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PLoS One. 2012;7(5):e38027. doi: 10.1371/journal.pone.0038027. Epub 2012 May 11.

Functional MRI in awake unrestrained dogs.

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Center for Neuropolicy, Emory University, Atlanta, Georgia, United States of America.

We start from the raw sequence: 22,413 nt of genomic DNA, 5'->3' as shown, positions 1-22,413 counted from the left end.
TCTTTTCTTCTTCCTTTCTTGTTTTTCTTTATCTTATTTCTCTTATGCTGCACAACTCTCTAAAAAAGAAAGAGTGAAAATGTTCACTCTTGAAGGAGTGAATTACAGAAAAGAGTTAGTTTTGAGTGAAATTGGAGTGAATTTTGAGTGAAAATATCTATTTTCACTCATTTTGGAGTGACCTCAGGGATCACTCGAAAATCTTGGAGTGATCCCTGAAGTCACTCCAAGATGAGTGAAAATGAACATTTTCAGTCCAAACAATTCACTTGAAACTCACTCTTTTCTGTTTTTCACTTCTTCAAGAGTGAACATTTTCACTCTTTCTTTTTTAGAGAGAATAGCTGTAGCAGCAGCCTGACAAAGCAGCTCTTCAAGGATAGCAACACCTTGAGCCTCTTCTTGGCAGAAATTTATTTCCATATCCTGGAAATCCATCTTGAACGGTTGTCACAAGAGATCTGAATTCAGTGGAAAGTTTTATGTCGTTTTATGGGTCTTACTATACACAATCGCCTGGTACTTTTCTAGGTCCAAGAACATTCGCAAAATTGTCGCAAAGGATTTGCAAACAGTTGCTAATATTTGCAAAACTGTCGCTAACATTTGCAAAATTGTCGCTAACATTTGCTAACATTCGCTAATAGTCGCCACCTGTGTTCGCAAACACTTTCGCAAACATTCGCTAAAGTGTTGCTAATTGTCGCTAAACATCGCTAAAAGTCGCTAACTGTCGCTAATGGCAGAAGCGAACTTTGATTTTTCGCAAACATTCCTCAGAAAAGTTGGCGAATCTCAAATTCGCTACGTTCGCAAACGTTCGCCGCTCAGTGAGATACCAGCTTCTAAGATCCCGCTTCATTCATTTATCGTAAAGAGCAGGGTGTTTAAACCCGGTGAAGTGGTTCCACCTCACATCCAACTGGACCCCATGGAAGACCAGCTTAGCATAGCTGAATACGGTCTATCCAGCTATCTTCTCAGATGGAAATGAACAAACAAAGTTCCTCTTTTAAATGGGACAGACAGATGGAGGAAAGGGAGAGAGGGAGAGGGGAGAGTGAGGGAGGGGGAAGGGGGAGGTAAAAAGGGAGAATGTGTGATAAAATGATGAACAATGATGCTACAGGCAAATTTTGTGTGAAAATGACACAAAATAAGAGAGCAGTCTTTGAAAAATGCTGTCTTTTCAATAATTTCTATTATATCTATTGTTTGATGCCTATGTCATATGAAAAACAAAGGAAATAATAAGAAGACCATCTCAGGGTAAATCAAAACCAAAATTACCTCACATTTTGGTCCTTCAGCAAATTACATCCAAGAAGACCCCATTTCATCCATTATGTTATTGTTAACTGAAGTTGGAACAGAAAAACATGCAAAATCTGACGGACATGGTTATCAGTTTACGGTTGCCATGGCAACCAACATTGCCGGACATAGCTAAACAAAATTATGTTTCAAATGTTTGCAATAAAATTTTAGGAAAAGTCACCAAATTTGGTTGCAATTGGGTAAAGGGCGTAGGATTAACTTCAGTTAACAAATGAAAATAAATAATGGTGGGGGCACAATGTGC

Because of dogs' prolonged evolution with humans, many of the canine cognitive skills are thought to represent a selection of traits that make dogs particularly sensitive to human cues. But how does the dog mind actually work? To develop a methodology to answer this question, we trained two dogs to remain motionless for the duration required to collect quality fMRI images by using positive reinforcement without sedation or physical restraints. The task was designed to determine which brain circuits differentially respond to human hand signals denoting the presence or absence of a food reward. Head motion within trials was less than 1 mm. Consistent with prior reinforcement learning literature, we observed caudate activation in both dogs in response to the hand signal denoting reward versus no-reward.

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